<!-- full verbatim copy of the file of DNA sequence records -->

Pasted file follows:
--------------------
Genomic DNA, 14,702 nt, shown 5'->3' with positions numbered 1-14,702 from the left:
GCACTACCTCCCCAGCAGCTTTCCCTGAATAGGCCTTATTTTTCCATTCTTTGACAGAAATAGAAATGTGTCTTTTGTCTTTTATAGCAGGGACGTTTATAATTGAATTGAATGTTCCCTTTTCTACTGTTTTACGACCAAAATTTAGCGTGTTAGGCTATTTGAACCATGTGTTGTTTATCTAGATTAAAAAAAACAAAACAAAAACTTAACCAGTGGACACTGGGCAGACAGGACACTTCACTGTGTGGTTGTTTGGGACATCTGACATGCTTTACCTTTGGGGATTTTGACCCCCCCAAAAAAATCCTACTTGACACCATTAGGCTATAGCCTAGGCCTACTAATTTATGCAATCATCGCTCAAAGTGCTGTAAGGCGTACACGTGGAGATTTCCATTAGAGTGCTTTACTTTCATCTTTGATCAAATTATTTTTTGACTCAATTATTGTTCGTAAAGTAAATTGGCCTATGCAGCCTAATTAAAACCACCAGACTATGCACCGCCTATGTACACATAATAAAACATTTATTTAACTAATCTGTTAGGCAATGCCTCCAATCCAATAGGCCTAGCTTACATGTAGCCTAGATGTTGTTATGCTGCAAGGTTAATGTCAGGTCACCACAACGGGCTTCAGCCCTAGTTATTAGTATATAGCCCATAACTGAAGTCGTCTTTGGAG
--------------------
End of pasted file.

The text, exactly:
Genomic DNA, 14,702 nt, shown 5'->3' with positions numbered 1-14,702 from the left:
GCACTACCTCCCCAGCAGCTTTCCCTGAATAGGCCTTATTTTTCCATTCTTTGACAGAAATAGAAATGTGTCTTTTGTCTTTTATAGCAGGGACGTTTATAATTGAATTGAATGTTCCCTTTTCTACTGTTTTACGACCAAAATTTAGCGTGTTAGGCTATTTGAACCATGTGTTGTTTATCTAGATTAAAAAAAACAAAACAAAAACTTAACCAGTGGACACTGGGCAGACAGGACACTTCACTGTGTGGTTGTTTGGGACATCTGACATGCTTTACCTTTGGGGATTTTGACCCCCCCAAAAAAATCCTACTTGACACCATTAGGCTATAGCCTAGGCCTACTAATTTATGCAATCATCGCTCAAAGTGCTGTAAGGCGTACACGTGGAGATTTCCATTAGAGTGCTTTACTTTCATCTTTGATCAAATTATTTTTTGACTCAATTATTGTTCGTAAAGTAAATTGGCCTATGCAGCCTAATTAAAACCACCAGACTATGCACCGCCTATGTACACATAATAAAACATTTATTTAACTAATCTGTTAGGCAATGCCTCCAATCCAATAGGCCTAGCTTACATGTAGCCTAGATGTTGTTATGCTGCAAGGTTAATGTCAGGTCACCACAACGGGCTTCAGCCCTAGTTATTAGTATATAGCCCATAACTGAAGTCGTCTTTGGAG